Reviewed by Arthur M. Shapiro
Butterflies of the Levant is projected as a 4-volume monograph: 3 volumes devoted to specific families and a fourth as an overview of the fauna. The first to appear happens to be Volume II. That may seem odd – but no matter. In a word, it is magnificent.
I am just old enough to be thoroughly familiar with the term “the Levant,” as my students in the University of California are not. Indeed, I am so antiquated that I tend to refer to the quintessential Levantine country as “The Lebanon”. At any rate, the Levant comprises much of the eastern shore of the Mediterranean – Lebanon, Syria, Israel/Palestine, and parts of the adjacent countries. Its geography has made it a crossroads of biogeographical elements in geologic time and of civilizations,religions and empires in historic time. Its climates have varied greatly in the Quaternary. It was formerly much wetter than today, and that regime has left distinctive relicts in favourable locations, particularly the Cedar Mountains in Lebanon. All of this assures that everything about the region will be complicated.The butterflies began to be documented in the 19th Century. In the 20th the Hesselbarth group monographed the fauna of Turkey, while E.P. Wiltshire and Torben Larsen published national and regional faunas in the 1940s-50s and 1970s-80s, respectively. Meanwhile, Dubi Benyamini began collecting in the region as a boy 70 years ago and has never stopped. He has managed to collect personally in places one would think no Israeli could ever go. He has an amazing gift for rearing Lepidoptera and has thoroughly documented the complete life histories of nearly all the species in this book and indeed in the region, so that for many of them the early-stage information is completely new (and fascinating!).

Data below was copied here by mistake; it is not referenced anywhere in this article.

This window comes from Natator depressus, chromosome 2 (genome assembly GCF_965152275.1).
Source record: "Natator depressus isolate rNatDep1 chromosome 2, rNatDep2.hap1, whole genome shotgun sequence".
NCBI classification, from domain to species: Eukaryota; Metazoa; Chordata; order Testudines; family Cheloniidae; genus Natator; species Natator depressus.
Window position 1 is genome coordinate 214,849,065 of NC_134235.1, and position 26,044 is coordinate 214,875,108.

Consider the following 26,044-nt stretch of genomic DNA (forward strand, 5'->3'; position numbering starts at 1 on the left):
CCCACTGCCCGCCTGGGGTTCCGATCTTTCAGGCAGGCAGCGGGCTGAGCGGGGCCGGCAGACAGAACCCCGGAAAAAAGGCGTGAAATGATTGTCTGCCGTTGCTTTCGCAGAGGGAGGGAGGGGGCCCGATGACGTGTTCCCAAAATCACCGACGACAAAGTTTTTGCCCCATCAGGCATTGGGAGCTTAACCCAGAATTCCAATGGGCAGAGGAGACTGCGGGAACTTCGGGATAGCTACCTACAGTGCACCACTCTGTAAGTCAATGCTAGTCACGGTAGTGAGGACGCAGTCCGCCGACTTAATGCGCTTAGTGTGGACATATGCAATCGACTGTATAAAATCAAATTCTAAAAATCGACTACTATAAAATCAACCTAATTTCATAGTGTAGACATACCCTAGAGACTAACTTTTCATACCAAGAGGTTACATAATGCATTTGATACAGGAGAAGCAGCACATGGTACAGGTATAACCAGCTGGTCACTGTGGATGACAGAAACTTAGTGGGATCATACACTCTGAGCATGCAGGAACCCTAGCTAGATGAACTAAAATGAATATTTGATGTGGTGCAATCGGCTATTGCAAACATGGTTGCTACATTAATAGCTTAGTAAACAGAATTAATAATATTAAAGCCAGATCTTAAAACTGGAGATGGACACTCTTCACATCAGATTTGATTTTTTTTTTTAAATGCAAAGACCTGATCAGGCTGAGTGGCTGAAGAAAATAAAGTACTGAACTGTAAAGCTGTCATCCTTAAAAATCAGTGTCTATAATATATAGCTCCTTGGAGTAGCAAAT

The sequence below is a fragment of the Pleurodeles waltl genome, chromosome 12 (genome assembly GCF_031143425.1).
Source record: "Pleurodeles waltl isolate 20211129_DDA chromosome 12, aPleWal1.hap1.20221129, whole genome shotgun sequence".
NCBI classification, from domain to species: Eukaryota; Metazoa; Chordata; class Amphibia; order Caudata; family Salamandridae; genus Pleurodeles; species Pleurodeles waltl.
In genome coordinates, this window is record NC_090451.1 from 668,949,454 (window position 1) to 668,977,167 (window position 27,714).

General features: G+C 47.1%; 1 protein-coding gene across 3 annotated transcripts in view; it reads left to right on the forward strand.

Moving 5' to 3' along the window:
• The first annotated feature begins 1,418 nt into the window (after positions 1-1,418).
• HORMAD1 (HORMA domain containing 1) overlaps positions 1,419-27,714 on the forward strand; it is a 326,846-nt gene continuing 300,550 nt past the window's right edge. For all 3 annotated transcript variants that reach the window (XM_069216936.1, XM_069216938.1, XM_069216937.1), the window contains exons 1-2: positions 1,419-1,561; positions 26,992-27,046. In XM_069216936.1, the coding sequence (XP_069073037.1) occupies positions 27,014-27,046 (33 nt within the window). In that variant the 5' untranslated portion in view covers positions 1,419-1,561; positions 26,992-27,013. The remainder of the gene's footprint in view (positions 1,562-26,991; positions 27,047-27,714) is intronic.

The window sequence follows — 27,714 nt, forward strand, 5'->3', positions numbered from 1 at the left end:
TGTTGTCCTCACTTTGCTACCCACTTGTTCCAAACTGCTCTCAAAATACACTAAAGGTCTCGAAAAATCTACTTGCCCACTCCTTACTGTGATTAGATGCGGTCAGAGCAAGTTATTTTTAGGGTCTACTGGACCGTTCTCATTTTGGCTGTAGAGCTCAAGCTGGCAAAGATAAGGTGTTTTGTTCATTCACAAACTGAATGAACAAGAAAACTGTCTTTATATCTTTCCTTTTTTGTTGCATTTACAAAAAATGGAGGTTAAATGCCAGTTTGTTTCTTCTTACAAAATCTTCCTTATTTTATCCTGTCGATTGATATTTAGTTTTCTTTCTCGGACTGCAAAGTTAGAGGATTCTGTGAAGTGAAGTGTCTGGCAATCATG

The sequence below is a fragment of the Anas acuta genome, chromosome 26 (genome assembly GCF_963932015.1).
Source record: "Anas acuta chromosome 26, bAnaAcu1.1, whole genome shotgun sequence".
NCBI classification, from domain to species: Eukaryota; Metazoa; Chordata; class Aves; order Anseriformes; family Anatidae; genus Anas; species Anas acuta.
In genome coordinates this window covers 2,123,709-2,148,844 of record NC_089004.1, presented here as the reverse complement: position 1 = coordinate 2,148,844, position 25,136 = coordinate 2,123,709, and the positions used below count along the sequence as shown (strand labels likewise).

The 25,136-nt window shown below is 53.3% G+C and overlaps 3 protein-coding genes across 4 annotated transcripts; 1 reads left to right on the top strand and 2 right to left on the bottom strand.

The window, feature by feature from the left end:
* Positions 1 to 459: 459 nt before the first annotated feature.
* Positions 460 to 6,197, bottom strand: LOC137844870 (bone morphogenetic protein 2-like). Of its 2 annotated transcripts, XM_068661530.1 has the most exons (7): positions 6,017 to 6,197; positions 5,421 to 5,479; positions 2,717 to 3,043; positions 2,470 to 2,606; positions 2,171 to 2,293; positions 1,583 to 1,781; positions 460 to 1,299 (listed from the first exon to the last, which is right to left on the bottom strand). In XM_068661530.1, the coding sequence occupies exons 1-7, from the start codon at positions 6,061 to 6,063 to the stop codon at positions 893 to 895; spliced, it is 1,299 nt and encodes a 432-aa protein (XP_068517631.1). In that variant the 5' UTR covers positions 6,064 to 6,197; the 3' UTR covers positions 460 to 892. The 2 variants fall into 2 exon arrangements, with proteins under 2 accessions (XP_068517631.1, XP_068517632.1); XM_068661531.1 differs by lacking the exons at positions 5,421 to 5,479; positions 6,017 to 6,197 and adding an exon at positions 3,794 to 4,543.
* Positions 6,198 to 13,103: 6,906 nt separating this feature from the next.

Benyamini has enlisted the help of Roger Vila and his group to clarify relationships in some very dynamic Hesperiid genera. Muschampsia and Spialia appear to be speciating while-you-wait. Very recent (2020) work by Zhang et al. and other authors is cited, bringing this book up-to-the-minute both taxonomically and biologically. In the Papilio machaon group, which is also very dynamic evolutionarily, the latest phylogenetic and genetic findings of Felix Sperling and his associates are presented.
The fact that the Pierid volume came out first pleased me greatly.The species associated with glucosinolate-producing hosts are very diverse in the Levant and North Africa, western North America, and western South America, particularly in Mediterranean climates. Many ecologists have forgotten that in the 1960s the International Biological Programme sought to document community-level convergence in the world’s Mediterranean climate regions. Steve Courtney, who was my postdoc at the time, and I made tentative moves toward such comparisons of the Pierid faunas back in the 1980s. Now this volume so thoroughly documents the Levantine fauna – including rigorous phenological data, which are very important in understanding Pierid faunistics – that our dream of long ago may at last become a reality. Meanwhile, if you have any interest in the butterflies of the eastern Mediterranean, you need these volumes.As of this writing, the distributor in the U.K. is NHBS. There is one competing resource: A Field Guide to the Butterflies of Lebanon and the Middle East, by Hussein Ali Zorkot, published by the Society for the Protection of Nature in Lebanon and also available from NHBS. It’s not bad, but unlike Benyamini’s book, it has many errors and much less biology. It covers essentially the entire Arab world and unlike Benyamini, it gives Arabic names for many species. But at only 5 years since publication, it is already doomed to obsolescence!